It appears to be quite clear to me that Firaxis was pushed to rush the release of Civ IV by their publisher, 2K Games. However, it should also be noted in 2K Games defense that Sid Meier is notorious for his games being dramatically late, in some cases by years (Anyone remember Magic?)
Of course on the web forums you have the standard bevy of brown-nosers who can never make enough excuses for developers or publishers. It’s never their fault. Somehow it’s our fault that we expect software that we pay for to work as advertised. It is a consumer’s right and responsibility to sound off when things don’t go as they should. Never forget that. If no one complains, nothing gets fixed. In fact, it’s been my experience that the speed of a fix is directly related to the vociferousness of the affected customers.
The signs for this one being a mess are all there. The forums are full of posters listing all sorts of varied problems. There are also problems with extremely popular video cards but they’re not limited to just ATI. Similar problems with Nvidia cards also abound. Then there are some people who got CD’s incorrectly labeled. Those who got the “right” package find that CD1 needs to be in the drive to play even though CD2 is listed as the one that needs to be there.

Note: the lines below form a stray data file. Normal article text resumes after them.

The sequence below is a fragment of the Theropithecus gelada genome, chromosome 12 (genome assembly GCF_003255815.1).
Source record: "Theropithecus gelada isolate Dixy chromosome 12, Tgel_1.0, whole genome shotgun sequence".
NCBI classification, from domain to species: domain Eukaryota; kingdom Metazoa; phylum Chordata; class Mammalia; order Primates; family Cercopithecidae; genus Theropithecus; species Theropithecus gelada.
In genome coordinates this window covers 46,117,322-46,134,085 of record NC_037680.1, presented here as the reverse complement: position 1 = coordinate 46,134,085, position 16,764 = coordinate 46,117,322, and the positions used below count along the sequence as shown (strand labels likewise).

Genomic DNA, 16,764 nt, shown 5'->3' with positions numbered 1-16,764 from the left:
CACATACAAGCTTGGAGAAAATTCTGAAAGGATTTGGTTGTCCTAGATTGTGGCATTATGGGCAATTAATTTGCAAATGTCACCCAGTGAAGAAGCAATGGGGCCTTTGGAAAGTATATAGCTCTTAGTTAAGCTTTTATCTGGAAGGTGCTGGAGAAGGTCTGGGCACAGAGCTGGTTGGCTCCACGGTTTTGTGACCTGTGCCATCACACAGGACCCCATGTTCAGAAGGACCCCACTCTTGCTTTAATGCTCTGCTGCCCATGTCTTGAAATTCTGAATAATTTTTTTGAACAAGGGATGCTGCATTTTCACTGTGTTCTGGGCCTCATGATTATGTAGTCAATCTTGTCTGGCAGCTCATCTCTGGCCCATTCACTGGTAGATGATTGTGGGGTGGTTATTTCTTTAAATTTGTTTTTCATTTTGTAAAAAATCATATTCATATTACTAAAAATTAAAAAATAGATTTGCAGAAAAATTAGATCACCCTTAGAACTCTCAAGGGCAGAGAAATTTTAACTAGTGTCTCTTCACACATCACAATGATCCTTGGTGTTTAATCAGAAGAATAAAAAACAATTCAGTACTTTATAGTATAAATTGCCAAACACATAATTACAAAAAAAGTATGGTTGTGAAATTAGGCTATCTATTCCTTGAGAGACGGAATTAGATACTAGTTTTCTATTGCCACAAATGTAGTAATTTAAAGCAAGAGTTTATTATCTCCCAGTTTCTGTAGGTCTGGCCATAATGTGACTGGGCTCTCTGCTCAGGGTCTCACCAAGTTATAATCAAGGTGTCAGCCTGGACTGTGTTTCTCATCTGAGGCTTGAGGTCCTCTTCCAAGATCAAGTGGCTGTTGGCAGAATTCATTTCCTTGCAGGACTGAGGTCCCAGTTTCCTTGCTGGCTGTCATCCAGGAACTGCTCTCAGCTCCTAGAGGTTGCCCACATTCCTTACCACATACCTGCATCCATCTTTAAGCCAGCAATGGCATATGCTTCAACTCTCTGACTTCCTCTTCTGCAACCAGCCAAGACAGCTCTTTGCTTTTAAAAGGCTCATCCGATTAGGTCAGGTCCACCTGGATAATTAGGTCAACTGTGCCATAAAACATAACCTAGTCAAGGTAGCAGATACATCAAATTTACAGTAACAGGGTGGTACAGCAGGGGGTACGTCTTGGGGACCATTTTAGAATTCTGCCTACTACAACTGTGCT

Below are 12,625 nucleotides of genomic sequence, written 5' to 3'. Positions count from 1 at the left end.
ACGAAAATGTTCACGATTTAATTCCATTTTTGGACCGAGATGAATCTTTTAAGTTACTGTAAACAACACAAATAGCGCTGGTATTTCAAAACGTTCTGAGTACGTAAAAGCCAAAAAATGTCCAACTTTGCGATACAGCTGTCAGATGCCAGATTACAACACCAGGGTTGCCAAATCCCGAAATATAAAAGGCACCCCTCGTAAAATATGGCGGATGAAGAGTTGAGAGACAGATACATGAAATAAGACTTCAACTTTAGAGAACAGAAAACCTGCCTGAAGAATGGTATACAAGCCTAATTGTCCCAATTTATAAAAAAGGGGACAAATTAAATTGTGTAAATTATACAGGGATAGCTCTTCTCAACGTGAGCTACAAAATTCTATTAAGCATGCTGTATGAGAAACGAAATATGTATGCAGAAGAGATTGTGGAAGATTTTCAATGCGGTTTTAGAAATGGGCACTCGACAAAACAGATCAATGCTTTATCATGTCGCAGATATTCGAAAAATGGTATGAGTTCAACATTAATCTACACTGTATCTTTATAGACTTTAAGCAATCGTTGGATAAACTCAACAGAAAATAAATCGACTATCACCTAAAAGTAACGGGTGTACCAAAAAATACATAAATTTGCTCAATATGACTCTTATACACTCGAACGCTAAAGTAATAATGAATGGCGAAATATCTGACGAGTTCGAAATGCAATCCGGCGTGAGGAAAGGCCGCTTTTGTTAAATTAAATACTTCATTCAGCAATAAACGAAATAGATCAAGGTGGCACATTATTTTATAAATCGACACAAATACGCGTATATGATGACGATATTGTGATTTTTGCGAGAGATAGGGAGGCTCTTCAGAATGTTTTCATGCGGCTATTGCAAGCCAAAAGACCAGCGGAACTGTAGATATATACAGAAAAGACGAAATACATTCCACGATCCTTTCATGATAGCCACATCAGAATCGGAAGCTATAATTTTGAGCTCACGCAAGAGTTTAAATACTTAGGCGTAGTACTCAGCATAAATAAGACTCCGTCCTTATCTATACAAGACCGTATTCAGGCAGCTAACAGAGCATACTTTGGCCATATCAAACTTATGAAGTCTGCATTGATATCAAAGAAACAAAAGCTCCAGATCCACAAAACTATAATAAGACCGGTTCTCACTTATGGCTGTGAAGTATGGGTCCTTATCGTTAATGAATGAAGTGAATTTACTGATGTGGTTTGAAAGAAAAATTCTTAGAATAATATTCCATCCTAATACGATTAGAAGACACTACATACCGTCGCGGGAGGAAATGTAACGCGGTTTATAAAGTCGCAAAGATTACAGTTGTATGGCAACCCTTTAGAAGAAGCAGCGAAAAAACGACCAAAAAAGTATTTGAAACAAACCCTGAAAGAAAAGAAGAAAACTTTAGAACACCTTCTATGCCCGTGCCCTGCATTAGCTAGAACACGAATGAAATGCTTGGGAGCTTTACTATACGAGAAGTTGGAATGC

On the only system where I’ve seen the game work, pulling down the Resolution option shows all the typical resolutions and then literally DOZENS of corrupt entries like “2234321214231*04532432112331”. That’d be some monitor!
There was also no demo before release. Demos of games often help identify key problems before release. The lack of a demo suggests that there was no time for a demo and that suggests that there was simply no time for anything but release of the product.
Furthermore, the debacle on the phone lines is telling. Yesterday you couldn’t get through and long waits ended in recorded messages finally admitting that support is too busy and instructing you to call back in 24 hours. Today signs show the problem clearly. When you call now the first recording is a message asking you to press “1” if you’re calling about Civ IV. In other words, 2K Games is receiving so many support calls for this that they’ve had to resort to restructuring their support system to attempt to siphon off the more prevalent ones by forwarding them to recorded responses. If you have an issue besides the two presented, you end up back in the queue for a long wait followed by a final message stating that they’re too busy and that you’ll have to call back in 24 hours.
What’s interesting about all of this is that this is a classic turn-based strategy game. This isn’t Far Cry, Quake 4, Fear or Half-Life 2. Yet the requirements for this game appear to be beyond even some of those games. Something isn’t right here and it’s not the outcry of the paying customers.